March 19, 2021
The Pandemic led to a rise in the use of telehealth and a recognition of its value. When the COVID-19 pandemic began, the use of telehealth to provide healthcare services and enhance access to health care grew at an exponential rate. The Centers for Disease Control and Prevention (CDC) recognized an increase in the use of telehealth visits by 154% during the last full week in March, 2020.
The CDC predicted that telehealth could have multiple benefits during the pandemic, including expanded access to care, reduced disease exposure for patients and staff, preservation of personal protective equipment, and reduced patient demand on healthcare facilities. Almost one year later, in February of 2021, the Deputy Director for the Health and Human Services Office of Inspector General (OIG) recognized the importance of telehealth during the pandemic, calling it not just a matter of convenience, but also “a matter of safety for many beneficiaries.”
As telehealth is more widely used and expanded, the focus turns to audits and oversight. The OIG also recognized that there is a robust conversation happening nationally concerning the need for the continuance and expansion of telehealth services when the pandemic ends. However, the OIG Deputy Director also announced its intentions to conduct “significant oversight” of the new telehealth policies and technologies in order to ensure the benefits of telehealth are not compromised by fraud, abuse, or misuse.
The OIG, in fact, is in the process of conducting seven audits involving telehealth services. The OIG’s work plan can be found here. While the OIG’s work plan generally focuses in industry trends, the audits may include the identification of overpayments for specific providers. Overall, the OIG work plan also points out areas that will be of interest to the various federal, state, and commercial payors as audit targets in the near future.
The OIG’s audits cover several specific areas plus key technical aspects related to the delivery of telehealth. Specifically, the OIG’s “Audits of Medicare Part B Telehealth Services During the COVID-19 Public Health Emergency” reflects the OIG’s focus in several areas. The first phase of the OIG Part B audits will review whether the billing of evaluation and management, opioid use order, end-stage renal disease, and psychotherapy by telehealth met Medicare requirements.
In phase two of the OIG’s Medicare Part B audits, the OIG will examine distant and originating site locations, virtual check-in services, electronic visits, remote patient monitoring, use of telehealth technology, and annual wellness visits. In other words, the use of telehealth to deliver certain services and the technical requirements for delivering telehealth will be under scrutiny.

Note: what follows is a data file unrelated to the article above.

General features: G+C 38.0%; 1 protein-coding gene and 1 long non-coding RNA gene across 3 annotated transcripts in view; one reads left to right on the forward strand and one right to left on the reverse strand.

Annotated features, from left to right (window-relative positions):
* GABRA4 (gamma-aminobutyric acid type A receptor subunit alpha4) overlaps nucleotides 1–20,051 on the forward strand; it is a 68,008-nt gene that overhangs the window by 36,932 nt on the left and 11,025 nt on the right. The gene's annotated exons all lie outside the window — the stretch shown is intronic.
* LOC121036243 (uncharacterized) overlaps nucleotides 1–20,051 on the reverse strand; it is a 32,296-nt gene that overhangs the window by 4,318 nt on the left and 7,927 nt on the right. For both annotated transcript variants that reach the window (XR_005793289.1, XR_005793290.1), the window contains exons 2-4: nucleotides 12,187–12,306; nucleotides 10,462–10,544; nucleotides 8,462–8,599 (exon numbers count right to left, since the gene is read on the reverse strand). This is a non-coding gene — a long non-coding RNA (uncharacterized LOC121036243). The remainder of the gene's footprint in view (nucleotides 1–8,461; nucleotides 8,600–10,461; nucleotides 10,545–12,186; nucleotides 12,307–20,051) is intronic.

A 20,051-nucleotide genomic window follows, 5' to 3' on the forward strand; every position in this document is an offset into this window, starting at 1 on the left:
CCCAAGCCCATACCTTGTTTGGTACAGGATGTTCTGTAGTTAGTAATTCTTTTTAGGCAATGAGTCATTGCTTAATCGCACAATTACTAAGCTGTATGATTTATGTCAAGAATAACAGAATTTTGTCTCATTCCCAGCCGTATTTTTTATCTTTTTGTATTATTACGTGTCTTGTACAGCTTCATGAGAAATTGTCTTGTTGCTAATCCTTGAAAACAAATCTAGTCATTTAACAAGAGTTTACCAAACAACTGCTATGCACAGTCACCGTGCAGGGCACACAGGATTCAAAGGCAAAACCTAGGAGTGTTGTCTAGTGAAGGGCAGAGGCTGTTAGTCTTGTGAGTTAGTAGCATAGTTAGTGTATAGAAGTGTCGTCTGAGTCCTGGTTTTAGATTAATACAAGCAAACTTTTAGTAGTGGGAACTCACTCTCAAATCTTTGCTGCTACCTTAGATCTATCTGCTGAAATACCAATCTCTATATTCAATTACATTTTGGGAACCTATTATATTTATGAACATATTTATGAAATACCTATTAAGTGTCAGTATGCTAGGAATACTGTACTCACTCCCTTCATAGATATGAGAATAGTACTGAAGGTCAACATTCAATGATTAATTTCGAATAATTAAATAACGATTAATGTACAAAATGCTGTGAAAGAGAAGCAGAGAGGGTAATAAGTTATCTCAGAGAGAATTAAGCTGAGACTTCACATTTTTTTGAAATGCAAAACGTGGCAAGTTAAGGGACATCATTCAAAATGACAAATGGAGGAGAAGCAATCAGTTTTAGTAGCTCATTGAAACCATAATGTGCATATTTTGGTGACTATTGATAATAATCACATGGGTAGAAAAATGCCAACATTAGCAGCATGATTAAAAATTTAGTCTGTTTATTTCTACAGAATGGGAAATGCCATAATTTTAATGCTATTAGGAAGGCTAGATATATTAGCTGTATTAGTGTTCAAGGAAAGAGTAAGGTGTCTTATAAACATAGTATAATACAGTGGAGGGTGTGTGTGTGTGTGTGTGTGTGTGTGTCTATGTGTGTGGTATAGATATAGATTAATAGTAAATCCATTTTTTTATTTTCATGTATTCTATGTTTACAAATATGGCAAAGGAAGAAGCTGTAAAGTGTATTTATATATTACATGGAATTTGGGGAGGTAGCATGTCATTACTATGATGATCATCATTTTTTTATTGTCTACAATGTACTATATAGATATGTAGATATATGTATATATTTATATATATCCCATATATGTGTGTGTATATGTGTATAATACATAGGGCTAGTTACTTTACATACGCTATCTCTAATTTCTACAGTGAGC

Another specific target area for the OIG is home health telehealth services. See: Audit of Home Health Services Provided as Telehealth During the COVID-19 Public Health Emergency As noted by the OIG, the final regulations allowing home health agencies to use telehealth services in conjunction with in-person visits specified that “the plan of care must include any provision of remote patient monitoring or other services furnished via telecommunications technology or audio-only technology, and that such services must be tied to patient-specific needs as identified in the comprehensive assessment.” Furthermore, the regulations stated that telehealth services cannot substitute for a home visit. The OIG states it will be evaluating home health services provided by agencies during the pandemic to determine whether the services were billed in accordance with Medicare requirements.
If you are a health care provider delivering health care services via telehealth, there are some practical ways to prepare for increased auditing of telehealth services. First, consider establishing a baseline of your current compliance with payor requirements by conducting an internal or external audit of your claims. If you have the expertise in-house and feel confident of your understanding of the clinical, documentation, and technical aspects of utilizing telehealth, an internal audit may help you to understand if you have any audit vulnerabilities. On the other hand, if you either lack the internal expertise to conduct an audit or you want to have a third party confirm your compliance, a well-structured external audit by a third-party consultant can be invaluable. An auditor can help you explore whether your billing is in compliance with the clinical and technical expectations of the payors in question.
Areas to explore during an audit include: whether you have the appropriate documentation in the file to support time-based codes and/or the requisite level of decision making; whether your records meet the specific billing requirements for telehealth; whether your claims meet the specific payor’s specified technical requirements; and, whether there are potential individual provider issues, such as enrollment, licensing, and DEA registration requirements.
In addition to conducting baseline audits, this is also a good time to review compliance programs, policies, and procedures to ensure the compliance program is effective and takes into account the nuances involved in providing telehealth services.
If you are not conducting robust education for clinical and billing staff concerning the proper billing and coding for telehealth services, it is also time to start these educational programs.
In summary, the rapid development and use of telehealth during the pandemic has led to a recognition of the value of telehealth, as well as the payors’ recognition of the need to oversee the integrity of the telehealth claims being billed. If you are billing for telehealth services, it may be a great time to regroup and ensure your billing is compliant. These compliance measures will save you a lot of administrative time and money in the long run.